Former Mayor blasts 'personal attack'

A FURIOUS former Mayor of Antrim has accused the council of mounting a ‘highly personalised’ attack on him for ‘daring to speak up against them’.

Adrian Watson was on the receiving end of a sharp rebuke when he claimed that ‘Antrim is being left behind’ in the Guardian a fortnight ago.

The former councillor and MLA warned of a ‘serious disconnect’ between civic leaders and many ratepayers after council signs were crudely defaced removing the word Newtownabbey.

That sparked an angry tirade from the outspoken local man, including barbed comments about expensive robes for councillors - a snip at just £549 apiece - the cost of a chauffeur-driven car for the Mayor, and the price of overseas visits.

He also questioned the perceived democratic deficit at council, claiming that the local authority is being run by a ‘cabal at Mossley Mill’. And he challenged the notion of important decisions taken behind closed doors.

The UUP man certainly did not pull his punches, but he probably did not expect to see a few flying his way.

But that’s precisely what happened in last week’s edition. Not content to turn the other cheek, the council decided to hit back.

They pointed to the significant investment in the Antrim area since the merger with Newtownabbey, adding that local rates had actually fallen.

They pointed to big spending on Antrim developments too, singling out the Gateway Centre and Allen Park among others - though in truth these were legacy projects drafted in the dying days of Antrim Council five years ago.

But then something rather curious. After playing the ball, they decided to play the man.

Turning to the vexed question of expensive robes, they noted that the decision to provide them was unanimously agreed by the chamber in March 26, 2015. Furthermore they added that it was ‘worth noting’ that a certain Councillor Watson was in attendance.

“Indeed, we believe that Adrian Cochrane-Watson wore the robes when he was a councillor.”

They added that the UUP man had got it wrong about Group Leaders’ Meetings, which he had suggested had usurped the chamber in terms of influence. Not so, said the un-named spokesperson. It was, in fact, ‘common practice contrary to Mr Watson’s remarks’.

He also got his knuckles rapped over his claim that the numerical advantage in the chamber - with 24 members from Newtownabbey to just 16 from Antrim - meant that the senior partners in the new arrangement held sway.

They sought to clarify that, stressing that the breakdown was ‘part of a democratic process of which council has no control or influence over’.

Speaking this week, Mr Watson remains unrepentant.

“I stand over everything I said. Clearly I struck a nerve,” he said.

“I am slightly concerned, however, at the council’s response.

“Here we have an anonymous public servant making a highly personal attack on a named ratepayer - and a former Mayor, no less.

“Is this what we have come to in Antrim and Newtownabbey? Staff sent off to check through old voting records in a bid to publicly embarrass someone who dares criticise them?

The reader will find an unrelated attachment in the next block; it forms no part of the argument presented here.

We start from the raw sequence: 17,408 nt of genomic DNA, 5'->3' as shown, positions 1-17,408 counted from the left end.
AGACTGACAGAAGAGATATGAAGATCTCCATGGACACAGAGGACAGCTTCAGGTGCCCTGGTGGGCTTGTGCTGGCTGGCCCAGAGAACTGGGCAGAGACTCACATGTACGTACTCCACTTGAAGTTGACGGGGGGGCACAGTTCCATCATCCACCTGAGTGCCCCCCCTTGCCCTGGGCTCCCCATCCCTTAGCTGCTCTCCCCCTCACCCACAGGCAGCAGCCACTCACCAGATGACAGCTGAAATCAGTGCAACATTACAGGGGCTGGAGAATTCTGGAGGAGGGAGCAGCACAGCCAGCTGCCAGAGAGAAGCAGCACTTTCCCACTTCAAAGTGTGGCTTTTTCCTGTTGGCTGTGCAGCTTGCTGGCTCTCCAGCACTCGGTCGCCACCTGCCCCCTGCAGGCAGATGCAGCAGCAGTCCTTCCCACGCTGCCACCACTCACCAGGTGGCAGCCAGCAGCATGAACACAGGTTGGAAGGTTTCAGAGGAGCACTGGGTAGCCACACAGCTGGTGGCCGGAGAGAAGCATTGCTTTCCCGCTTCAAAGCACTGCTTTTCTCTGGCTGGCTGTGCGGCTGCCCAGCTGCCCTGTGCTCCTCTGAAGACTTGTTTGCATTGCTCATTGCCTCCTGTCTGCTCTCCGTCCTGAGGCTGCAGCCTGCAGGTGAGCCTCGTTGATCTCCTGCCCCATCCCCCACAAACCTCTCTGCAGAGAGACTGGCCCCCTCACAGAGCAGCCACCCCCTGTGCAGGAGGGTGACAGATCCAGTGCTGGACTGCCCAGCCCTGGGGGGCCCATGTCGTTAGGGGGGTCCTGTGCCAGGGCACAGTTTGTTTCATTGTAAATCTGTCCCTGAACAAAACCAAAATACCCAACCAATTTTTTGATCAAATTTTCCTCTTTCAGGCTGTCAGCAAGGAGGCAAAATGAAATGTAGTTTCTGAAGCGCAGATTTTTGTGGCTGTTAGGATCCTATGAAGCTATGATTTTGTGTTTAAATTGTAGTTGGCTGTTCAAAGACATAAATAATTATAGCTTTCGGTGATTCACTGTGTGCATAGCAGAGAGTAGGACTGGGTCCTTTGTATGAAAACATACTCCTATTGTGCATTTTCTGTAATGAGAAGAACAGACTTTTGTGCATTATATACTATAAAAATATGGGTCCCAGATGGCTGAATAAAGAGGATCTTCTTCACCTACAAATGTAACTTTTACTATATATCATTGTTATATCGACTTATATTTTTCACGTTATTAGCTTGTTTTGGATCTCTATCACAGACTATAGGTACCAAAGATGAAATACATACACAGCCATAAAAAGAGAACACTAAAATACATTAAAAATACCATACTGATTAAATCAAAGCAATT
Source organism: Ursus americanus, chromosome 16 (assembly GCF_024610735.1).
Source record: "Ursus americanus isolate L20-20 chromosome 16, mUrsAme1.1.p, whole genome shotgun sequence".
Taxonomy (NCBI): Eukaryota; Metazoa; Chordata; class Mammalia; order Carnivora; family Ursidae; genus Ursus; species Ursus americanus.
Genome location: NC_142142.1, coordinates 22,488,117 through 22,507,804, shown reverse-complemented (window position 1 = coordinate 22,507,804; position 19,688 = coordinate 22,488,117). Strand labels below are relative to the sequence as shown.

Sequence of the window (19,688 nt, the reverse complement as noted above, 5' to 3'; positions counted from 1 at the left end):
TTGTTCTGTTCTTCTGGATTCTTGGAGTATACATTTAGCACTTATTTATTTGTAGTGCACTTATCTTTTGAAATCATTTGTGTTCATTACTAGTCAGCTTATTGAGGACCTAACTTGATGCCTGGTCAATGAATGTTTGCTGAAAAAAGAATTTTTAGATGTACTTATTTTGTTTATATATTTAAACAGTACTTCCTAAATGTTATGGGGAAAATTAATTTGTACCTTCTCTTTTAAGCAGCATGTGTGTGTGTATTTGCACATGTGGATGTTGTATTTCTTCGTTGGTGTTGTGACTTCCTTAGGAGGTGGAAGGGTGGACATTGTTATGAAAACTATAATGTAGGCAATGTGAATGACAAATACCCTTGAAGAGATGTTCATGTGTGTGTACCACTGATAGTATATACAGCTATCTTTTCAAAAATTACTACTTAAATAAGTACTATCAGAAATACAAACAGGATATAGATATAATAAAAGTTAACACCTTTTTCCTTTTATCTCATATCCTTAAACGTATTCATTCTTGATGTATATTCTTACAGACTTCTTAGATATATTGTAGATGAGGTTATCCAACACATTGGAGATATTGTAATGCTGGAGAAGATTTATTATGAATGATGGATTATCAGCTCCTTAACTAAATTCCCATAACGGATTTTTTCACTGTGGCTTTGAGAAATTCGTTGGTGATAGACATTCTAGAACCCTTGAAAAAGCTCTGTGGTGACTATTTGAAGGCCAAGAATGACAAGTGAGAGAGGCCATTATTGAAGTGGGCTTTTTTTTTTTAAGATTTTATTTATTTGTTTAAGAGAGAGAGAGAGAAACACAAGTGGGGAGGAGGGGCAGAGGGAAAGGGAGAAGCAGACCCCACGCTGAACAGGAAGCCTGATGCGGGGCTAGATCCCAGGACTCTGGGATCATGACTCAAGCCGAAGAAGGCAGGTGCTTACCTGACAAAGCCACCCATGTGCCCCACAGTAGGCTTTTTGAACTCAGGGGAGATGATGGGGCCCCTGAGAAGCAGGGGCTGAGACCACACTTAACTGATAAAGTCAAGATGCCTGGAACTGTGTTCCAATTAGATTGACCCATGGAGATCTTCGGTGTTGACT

“I was a councillor for 20 years and I’ve never seen the like of it. Would it have happened in the days of Antrim Borough Council? Of course it wouldn’t.

“It’s simply not acceptable for public money to be squandered by council to settle scores. It’s simply unacceptable - and in my opinion it is unprofessional.

“Their job is to provide public services, not to wage public wars with their own ratepayers.

“I am entitled to have an opinion. Just because they don’t like it does not give them the right to mount some sort of half-cocked witch hunt against me.”

And he added that the Council should ‘get their facts straight’.

“They claim that I wore a robe and that’s simply not true,” he fumed.

“If you are going to try and make a laughing stock out of me, then at least do me the courtesy of getting it right.”

He added: “What I said was borne out of frustration - and I’m not alone.

“Since the article appeared I have been contacted by many staff, past and present, and not one of them said I’d got it wrong. Quite the contrary - they agreed with me.”

He added that the experience will not prevent him from ‘fighting for the good people of Antrim’.

“I will not be gagged.”

The council was asked to respond to the issues raised by the UUP man, but this week it had significantly less to say for itself.

“Following the article which reported Mr Watson’s views, the Council was obliged to put the record straight based on facts which is entirely fair and reasonable,” said the spokesperson.

“A simple search of Council minutes, which are available on the Council’s website, confirms who attended meetings when decisions were made.”

And what about the claim that the former rep was indeed a dedicated follower of civic fashion?

“A number of councillors recall Mr Watson wearing a council robe,” the spokeswoman said.

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